Although Ethiopia appears to be a stable country, it is actually plagued by decades of oppression, corruption, human rights violations and sustained repression of opposition to its governments. Today, executive power resides with Prime Minister, Meles Zenawi, and his Tigrayan ethnic compatriots, who have held power since 1995. All land has been owned by the State since the communist Mengistu regime of the 1970’s. The Meles Zenawi regime has displaced hundreds of thousands of people and leased their land to Chinese, Indian, Saudi, and Malaysian agricultural corporations. Authoritarian government and the exploitative economic system negate the principles of a democracy. Genocide Watch considers Ethiopia to have already reached Stage 7, genocidal massacres, against many of its peoples, including the Anuak, Ogadeni, Oromo, and Omo tribes.
Ethiopia Genocide Emergency Update: The Gambella Massacres
Genocide Watch first declared a Genocide Emergency in 2003 after massacres of Anuak people in Ethiopia’s far southwestern region of Gambella. EPRDF forces and Highlander militias initiated a systematic genocidal campaign targeting the indigenous Anuak people of Gambella province. Genocide Watch and Survivors Rights International (SRI) sent a fact-finding mission to Gambella, interviewed eyewitnesses, and thoroughly documented the massacres in a joint report released in January 2004 titled ‘Today is the Day of Killing Anuaks’. It was followed a year later by a report by Human Rights Watch.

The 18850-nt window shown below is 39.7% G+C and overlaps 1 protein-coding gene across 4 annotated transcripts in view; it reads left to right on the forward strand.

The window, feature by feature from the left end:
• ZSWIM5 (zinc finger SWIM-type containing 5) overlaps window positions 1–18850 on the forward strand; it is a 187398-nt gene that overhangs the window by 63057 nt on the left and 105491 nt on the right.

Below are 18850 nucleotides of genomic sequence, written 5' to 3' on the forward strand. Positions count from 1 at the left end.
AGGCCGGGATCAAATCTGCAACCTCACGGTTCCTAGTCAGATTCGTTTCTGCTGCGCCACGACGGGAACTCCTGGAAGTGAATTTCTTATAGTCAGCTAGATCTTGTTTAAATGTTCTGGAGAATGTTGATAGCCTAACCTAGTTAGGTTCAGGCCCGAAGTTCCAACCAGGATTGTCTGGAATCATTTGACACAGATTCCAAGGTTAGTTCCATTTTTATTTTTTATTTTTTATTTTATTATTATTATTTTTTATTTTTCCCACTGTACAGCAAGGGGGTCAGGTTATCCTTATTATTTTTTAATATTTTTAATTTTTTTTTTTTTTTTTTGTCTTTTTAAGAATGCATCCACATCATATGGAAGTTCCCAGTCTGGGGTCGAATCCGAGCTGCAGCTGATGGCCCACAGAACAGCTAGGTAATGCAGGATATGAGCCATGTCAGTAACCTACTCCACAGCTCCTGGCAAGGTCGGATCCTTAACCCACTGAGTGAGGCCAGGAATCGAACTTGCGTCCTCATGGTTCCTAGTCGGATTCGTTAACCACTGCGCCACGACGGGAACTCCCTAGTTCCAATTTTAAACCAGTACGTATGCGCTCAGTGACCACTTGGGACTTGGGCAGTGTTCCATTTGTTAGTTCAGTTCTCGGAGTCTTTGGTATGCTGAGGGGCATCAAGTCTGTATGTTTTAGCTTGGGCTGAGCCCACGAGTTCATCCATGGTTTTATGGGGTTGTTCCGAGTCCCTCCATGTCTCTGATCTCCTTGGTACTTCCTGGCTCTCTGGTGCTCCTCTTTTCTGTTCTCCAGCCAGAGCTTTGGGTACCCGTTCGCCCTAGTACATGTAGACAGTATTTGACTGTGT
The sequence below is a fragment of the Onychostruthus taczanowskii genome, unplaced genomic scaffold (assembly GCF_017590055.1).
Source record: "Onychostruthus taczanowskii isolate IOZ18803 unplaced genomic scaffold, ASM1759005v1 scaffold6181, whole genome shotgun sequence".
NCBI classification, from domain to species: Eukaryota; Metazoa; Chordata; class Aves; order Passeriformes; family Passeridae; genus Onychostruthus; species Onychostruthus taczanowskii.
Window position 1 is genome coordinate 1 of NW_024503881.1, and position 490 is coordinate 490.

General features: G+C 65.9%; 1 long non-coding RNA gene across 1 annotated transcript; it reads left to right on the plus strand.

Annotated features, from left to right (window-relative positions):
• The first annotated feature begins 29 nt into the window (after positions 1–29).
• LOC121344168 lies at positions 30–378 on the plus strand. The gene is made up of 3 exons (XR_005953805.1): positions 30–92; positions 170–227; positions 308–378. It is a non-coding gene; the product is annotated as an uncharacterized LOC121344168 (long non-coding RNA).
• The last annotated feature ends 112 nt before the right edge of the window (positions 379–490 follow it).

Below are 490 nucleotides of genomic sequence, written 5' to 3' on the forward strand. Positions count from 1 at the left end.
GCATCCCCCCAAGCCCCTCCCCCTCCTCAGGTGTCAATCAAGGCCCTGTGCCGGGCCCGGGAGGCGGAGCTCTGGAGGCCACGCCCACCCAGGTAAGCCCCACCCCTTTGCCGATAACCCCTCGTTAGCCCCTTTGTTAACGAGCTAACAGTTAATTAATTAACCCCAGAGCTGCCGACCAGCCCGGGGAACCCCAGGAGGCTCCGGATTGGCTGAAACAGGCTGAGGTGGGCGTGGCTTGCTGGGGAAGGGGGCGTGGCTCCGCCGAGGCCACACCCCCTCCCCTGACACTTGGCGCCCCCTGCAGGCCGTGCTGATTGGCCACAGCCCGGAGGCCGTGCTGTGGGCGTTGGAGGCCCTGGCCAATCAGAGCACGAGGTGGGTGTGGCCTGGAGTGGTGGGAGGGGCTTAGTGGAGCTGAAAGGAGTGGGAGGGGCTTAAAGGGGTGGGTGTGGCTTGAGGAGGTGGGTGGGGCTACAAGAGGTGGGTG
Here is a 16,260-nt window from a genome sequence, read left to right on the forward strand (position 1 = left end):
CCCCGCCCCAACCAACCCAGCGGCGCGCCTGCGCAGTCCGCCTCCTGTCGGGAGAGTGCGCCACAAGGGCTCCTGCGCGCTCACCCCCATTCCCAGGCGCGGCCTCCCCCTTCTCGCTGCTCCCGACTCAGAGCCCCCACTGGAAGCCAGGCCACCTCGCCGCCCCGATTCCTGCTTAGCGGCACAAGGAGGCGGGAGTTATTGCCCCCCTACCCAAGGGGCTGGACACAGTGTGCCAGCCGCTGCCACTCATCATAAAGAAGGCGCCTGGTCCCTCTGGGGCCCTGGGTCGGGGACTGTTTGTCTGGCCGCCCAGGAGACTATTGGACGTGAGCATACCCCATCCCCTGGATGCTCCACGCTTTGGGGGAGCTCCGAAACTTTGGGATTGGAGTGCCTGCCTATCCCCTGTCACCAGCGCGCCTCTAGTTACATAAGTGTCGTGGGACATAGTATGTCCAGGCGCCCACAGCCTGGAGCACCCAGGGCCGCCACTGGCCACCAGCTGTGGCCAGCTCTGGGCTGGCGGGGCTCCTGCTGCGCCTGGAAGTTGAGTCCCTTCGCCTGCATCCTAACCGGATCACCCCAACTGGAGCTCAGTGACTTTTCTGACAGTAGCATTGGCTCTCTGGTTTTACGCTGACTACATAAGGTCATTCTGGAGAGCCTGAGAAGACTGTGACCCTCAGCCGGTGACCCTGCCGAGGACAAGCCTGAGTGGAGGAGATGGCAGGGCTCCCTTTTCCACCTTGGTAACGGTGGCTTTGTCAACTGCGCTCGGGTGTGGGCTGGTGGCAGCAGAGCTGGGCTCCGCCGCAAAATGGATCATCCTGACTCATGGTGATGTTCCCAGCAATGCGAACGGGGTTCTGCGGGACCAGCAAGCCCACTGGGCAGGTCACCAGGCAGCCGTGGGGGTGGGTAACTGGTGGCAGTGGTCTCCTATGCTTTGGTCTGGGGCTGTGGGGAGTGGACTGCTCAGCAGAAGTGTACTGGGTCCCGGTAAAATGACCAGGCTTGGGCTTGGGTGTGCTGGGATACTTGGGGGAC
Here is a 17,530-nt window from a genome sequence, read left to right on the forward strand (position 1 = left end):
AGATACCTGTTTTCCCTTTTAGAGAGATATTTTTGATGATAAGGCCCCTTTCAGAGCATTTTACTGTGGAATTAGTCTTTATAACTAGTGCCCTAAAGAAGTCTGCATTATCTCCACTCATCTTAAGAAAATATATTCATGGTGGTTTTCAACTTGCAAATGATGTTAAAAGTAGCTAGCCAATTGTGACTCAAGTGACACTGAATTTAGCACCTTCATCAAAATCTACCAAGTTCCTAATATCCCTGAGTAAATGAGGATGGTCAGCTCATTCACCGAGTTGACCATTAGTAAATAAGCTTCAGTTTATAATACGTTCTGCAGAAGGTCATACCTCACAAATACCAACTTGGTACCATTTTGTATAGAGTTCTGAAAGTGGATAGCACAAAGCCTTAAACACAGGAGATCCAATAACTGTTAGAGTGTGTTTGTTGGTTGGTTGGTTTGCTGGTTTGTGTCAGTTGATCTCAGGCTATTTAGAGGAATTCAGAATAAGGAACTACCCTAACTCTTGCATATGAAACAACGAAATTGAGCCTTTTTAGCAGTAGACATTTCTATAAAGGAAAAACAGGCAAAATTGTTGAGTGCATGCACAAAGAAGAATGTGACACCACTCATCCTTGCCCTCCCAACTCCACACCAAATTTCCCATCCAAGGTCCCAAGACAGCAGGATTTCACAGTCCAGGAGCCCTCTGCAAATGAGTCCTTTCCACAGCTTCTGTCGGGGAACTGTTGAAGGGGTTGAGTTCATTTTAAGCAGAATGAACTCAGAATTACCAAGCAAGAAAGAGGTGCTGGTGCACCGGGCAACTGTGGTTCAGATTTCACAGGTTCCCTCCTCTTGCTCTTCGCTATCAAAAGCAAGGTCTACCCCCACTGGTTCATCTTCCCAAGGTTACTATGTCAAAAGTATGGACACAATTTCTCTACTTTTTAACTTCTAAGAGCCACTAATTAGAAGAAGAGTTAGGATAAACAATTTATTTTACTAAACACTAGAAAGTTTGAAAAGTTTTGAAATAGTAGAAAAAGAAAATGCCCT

Genocide Emergency: Ethiopia - The Ogaden Massacres
The Ogaden region is predominantly inhabited by an ethnic Somali, Muslim agro-pastoralist clan, the Ogadeni. The Ogaden is endowed with rich oil and gas resources, but its population lives in extreme poverty while Chinese oil companies pump the oil and gas from under their land. Without the knowledge and consent of the Ogadeni, the Ethiopian government signed contracts and gave concessions to foreign oil companies to explore and extract oil and natural gas from the Ogaden.
Immediately after oil and gas was discovered in the Ogaden, Ethiopian government forces evicted large numbers of Ogadenis from their ancestral grazing lands, and herded them into Internally Displaced Persons camps, causing a humanitarian disaster. Thousands of once self-sufficient Ogadenis have starved to death.
The Ethiopian government has initiated a genocidal campaign against the Ogadeni civilian population. The Ethiopian Peoples Defense Forces are using a systematic policy of intimidation, rape, assault and detention and deportation against Ogadeni civilians. Ten of thousands of people have fled to refugee camps in Kenya and Somalia.
The Ethiopian Army’s counter –insurgency campaign in Ogaden has included numerous war crimes and crimes against humanity. The Ethiopian government’s policy in Ogaden is to suppress all demands for autonomy from Ogadenis. It has included gradual starvation of the population in IDP camps – a policy Genocide Watch calls Genocide By Attrition.
It has cut off the IDP camps from humanitarian aid, and barred and arrested all journalists who could report on its crimes. Two Swedish journalists are still serving eleven-year sentences in Ethiopian prisons for reporting on the Ogaden massacres. Ethiopia even arrested the renowned New York Times reporter Jeffrey Gettleman and held him for a week in an Ogaden jail, until the US government demanded his release.